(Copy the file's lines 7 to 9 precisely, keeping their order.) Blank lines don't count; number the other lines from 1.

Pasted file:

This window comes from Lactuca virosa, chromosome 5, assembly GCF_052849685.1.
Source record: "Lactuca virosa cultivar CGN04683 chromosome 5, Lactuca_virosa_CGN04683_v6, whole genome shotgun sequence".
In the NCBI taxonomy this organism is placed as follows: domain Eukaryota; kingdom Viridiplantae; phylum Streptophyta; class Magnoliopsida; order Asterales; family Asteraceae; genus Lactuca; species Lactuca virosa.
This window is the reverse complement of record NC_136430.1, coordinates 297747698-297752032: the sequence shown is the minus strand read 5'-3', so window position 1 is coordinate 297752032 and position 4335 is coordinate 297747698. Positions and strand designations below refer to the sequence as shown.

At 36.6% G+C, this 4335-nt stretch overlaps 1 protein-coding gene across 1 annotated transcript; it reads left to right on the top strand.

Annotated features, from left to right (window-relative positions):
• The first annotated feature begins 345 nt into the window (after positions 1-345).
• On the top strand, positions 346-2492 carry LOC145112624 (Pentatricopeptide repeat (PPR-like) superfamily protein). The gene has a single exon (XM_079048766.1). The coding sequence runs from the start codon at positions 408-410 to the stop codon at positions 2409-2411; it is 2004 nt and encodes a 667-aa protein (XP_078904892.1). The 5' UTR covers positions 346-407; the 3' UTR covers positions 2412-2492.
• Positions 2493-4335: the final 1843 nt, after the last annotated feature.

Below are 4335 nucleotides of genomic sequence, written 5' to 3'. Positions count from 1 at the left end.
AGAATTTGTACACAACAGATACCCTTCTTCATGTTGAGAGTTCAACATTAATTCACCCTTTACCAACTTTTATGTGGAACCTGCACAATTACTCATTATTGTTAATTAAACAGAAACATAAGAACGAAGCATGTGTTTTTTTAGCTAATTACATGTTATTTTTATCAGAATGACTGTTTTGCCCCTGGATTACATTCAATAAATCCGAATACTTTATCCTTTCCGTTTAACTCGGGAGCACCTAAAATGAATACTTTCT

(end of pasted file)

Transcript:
• The first annotated feature begins 345 nt into the window (after positions 1-345).
• On the top strand, positions 346-2492 carry LOC145112624 (Pentatricopeptide repeat (PPR-like) superfamily protein). The gene has a single exon (XM_079048766.1). The coding sequence runs from the start codon at positions 408-410 to the stop codon at positions 2409-2411; it is 2004 nt and encodes a 667-aa protein (XP_078904892.1). The 5' UTR covers positions 346-407; the 3' UTR covers positions 2412-2492.
• Positions 2493-4335: the final 1843 nt, after the last annotated feature.